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March 13, 2023

CT healthcare regulator opens inquiry into VillageMD-Starling Physicians deal

COSTAR Starling Physicians’ New Britain campus on Kensington Avenue in New Britain.

In one of the more high-profile healthcare merger and acquisition deals in Connecticut in recent years, VillageMD announced earlier this month it acquired Rocky Hill-based Starling Physicians, which offers primary, specialty and urgent care services across 30 Greater Hartford locations. 

VillageMD, which is backed by pharmacy giant Walgreens Boots Alliance, employs 20,000 people nationwide at 680 practice locations in 26 markets. 

The deal, terms of which weren’t disclosed, came as a surprise to some, including Connecticut state healthcare regulators. 

The Office of Health Strategy, which oversees certain healthcare mergers, confirmed to the Hartford Business Journal it was not notified of the deal before VillageMD announced on March 3 it finalized its purchase of Starling Physicians. 

Steven W. Lazarus, certificate of need program supervisor within the Office of Health Strategy, said neither Starling nor VillageMD filed a merger application with OHS, which has purview over deals that involve ownership transfers of large group practices.

The Office of Health Strategy, Lazarus added, plans to inquire into the corporate structures of, and relationship between/among, Starling, VillageMD, and Walgreens to determine if a merger application — known as a certificate of need — and state approval were required.

Neither he nor OHS provided an opinion on whether the deal required a certificate of need.

Lazarus, citing state law, said a certificate of need is required when there is a transfer of ownership of a large group practice to any entity other than a physician, or group of two or more physicians, legally organized in a partnership, professional corporation or limited liability company formed to render professional services and not employed by or an affiliate of any hospital, medical foundation, insurance company or other similar entity.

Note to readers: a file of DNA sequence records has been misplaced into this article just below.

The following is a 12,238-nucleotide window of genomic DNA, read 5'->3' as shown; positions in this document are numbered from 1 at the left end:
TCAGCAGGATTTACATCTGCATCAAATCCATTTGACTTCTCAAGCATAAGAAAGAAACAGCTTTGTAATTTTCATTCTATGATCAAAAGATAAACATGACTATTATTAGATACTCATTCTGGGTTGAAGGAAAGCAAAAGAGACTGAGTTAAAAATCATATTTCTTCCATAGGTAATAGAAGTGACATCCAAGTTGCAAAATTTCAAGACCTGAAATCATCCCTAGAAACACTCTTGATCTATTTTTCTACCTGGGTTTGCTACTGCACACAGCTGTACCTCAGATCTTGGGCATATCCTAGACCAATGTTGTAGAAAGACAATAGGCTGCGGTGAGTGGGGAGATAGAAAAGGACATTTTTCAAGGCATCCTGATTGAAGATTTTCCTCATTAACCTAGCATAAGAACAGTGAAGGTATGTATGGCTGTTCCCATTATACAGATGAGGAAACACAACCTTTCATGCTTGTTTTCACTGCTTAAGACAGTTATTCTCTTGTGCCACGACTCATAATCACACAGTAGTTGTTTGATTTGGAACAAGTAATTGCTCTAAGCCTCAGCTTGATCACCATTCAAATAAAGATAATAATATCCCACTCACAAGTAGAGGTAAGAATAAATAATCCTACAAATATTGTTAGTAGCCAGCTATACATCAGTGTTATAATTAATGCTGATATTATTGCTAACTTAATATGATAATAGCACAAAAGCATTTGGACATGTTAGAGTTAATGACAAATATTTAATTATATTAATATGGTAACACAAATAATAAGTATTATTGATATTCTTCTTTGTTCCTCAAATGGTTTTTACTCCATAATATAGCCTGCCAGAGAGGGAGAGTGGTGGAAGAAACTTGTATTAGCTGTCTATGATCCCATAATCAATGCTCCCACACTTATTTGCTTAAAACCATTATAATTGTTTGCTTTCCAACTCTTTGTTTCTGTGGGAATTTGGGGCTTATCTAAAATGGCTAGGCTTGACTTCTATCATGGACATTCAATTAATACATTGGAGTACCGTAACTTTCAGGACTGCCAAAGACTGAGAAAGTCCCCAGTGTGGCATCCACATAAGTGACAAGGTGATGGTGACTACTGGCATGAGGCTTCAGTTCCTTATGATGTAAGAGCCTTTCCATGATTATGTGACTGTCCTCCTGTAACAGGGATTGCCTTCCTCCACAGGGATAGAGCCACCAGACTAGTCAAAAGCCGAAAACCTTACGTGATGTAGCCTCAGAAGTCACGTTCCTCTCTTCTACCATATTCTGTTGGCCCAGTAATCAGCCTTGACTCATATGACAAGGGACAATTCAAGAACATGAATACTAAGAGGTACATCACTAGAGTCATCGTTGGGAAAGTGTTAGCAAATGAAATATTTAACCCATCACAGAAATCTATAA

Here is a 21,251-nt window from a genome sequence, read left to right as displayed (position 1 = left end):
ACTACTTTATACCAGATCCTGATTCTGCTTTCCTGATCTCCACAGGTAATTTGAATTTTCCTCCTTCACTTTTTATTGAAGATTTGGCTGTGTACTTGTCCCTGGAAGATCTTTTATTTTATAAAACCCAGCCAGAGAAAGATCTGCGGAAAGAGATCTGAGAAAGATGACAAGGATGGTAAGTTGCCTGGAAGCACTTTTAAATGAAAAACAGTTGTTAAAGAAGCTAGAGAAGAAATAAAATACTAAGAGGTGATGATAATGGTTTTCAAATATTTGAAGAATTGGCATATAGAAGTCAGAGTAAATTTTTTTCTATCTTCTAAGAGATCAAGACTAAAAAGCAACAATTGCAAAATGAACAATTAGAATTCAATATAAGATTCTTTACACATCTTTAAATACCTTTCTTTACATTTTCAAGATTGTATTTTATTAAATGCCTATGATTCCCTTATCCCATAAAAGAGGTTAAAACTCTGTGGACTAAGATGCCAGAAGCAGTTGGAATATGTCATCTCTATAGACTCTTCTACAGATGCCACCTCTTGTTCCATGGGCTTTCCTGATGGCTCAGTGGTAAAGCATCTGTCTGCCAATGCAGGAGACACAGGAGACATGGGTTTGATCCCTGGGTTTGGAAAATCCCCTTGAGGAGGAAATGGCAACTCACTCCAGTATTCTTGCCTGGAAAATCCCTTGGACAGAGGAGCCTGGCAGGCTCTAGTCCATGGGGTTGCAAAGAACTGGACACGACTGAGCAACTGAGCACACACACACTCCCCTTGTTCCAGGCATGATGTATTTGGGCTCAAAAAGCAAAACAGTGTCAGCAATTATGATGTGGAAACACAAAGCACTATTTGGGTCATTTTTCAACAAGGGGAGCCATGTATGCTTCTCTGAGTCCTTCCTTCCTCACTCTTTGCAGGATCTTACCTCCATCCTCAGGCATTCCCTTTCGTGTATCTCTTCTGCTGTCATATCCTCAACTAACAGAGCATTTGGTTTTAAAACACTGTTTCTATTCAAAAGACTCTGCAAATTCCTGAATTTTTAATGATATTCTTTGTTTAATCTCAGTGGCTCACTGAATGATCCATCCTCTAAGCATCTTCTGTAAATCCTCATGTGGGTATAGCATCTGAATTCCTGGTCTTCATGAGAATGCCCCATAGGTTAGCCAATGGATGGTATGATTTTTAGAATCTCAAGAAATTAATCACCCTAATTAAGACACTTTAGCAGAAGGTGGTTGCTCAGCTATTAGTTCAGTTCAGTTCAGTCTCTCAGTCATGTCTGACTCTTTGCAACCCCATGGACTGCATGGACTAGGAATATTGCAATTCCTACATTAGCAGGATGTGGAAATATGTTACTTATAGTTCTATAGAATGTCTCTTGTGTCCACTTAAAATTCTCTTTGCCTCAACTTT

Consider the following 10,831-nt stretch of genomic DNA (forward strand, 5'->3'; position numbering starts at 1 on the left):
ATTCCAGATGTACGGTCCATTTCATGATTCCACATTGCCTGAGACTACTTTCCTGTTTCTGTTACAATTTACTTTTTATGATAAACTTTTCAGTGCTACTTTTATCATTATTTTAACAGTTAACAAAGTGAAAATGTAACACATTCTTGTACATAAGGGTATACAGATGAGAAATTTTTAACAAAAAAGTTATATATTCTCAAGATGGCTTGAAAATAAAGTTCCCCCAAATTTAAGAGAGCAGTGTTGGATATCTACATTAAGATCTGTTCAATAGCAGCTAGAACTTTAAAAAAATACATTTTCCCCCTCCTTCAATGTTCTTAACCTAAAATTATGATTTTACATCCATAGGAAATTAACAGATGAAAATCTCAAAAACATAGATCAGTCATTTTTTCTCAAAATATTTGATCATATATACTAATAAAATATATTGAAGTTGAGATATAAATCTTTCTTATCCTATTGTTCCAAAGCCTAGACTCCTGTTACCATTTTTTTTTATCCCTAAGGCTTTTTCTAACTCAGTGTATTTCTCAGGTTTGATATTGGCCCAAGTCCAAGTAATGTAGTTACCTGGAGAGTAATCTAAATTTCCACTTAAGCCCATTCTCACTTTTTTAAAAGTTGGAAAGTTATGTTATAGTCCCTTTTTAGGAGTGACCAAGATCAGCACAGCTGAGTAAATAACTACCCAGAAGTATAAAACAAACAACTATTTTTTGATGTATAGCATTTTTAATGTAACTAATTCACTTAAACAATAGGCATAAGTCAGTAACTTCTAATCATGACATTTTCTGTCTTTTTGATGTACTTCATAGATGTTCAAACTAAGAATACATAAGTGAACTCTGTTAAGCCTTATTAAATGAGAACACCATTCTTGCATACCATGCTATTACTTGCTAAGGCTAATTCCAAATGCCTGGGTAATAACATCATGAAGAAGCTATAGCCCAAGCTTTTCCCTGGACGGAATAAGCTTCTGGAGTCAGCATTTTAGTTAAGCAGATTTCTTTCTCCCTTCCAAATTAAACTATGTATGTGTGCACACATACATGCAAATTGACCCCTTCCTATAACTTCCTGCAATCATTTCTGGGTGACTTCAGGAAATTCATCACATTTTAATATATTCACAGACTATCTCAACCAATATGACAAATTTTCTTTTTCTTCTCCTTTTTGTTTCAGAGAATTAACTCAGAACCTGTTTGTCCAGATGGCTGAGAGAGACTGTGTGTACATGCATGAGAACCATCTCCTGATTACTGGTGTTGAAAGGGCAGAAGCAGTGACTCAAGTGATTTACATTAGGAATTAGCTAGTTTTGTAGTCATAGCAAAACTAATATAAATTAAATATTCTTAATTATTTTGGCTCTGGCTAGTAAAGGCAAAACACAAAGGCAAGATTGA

In a statement, VillageMD said following the transaction, “Starling remains a physician owned medical practice and will continue to provide high quality medical care to the communities it currently serves. As a result, a CON was not required for the transaction.”

The company also said “physicians, providers and staff will not be negatively impacted as a result of this transaction.  Starling will continue to provide care to its patients and remain in-network with all insurance plans it currently participates with in the State of Connecticut. VillageMD looks forward to bringing its value-based care delivery model to continue to improve clinical outcomes, while lowering the cost of care, to its patients in Connecticut.”

When asked what remedies the Office of Health Strategy has if it determines the VillageMD-Starling deal needed state approval, Lazarus said OHS didn’t want to speculate. However, he did note that state law does allow for civil penalties for willful failure to seek a certificate of need when one is required.

The Starling deal represents VillageMD’s first Connecticut presence as well as the growing influence of its parent company, Walgreens Boots Alliance.

Last year, Walgreens completed its acquisition of Hartford-based CareCentrix, a healthcare technology company focused on post-acute and home care. 

The Starling acquisition also reflects the rapid consolidation of the healthcare industry and the growing influence of giant retailers and health insurers buying up physician groups. 

Last month, CVS Health, parent company of Hartford health insurer Aetna, announced it was going to buy national primary care physician group Oak Street Health for $10.6 billion.

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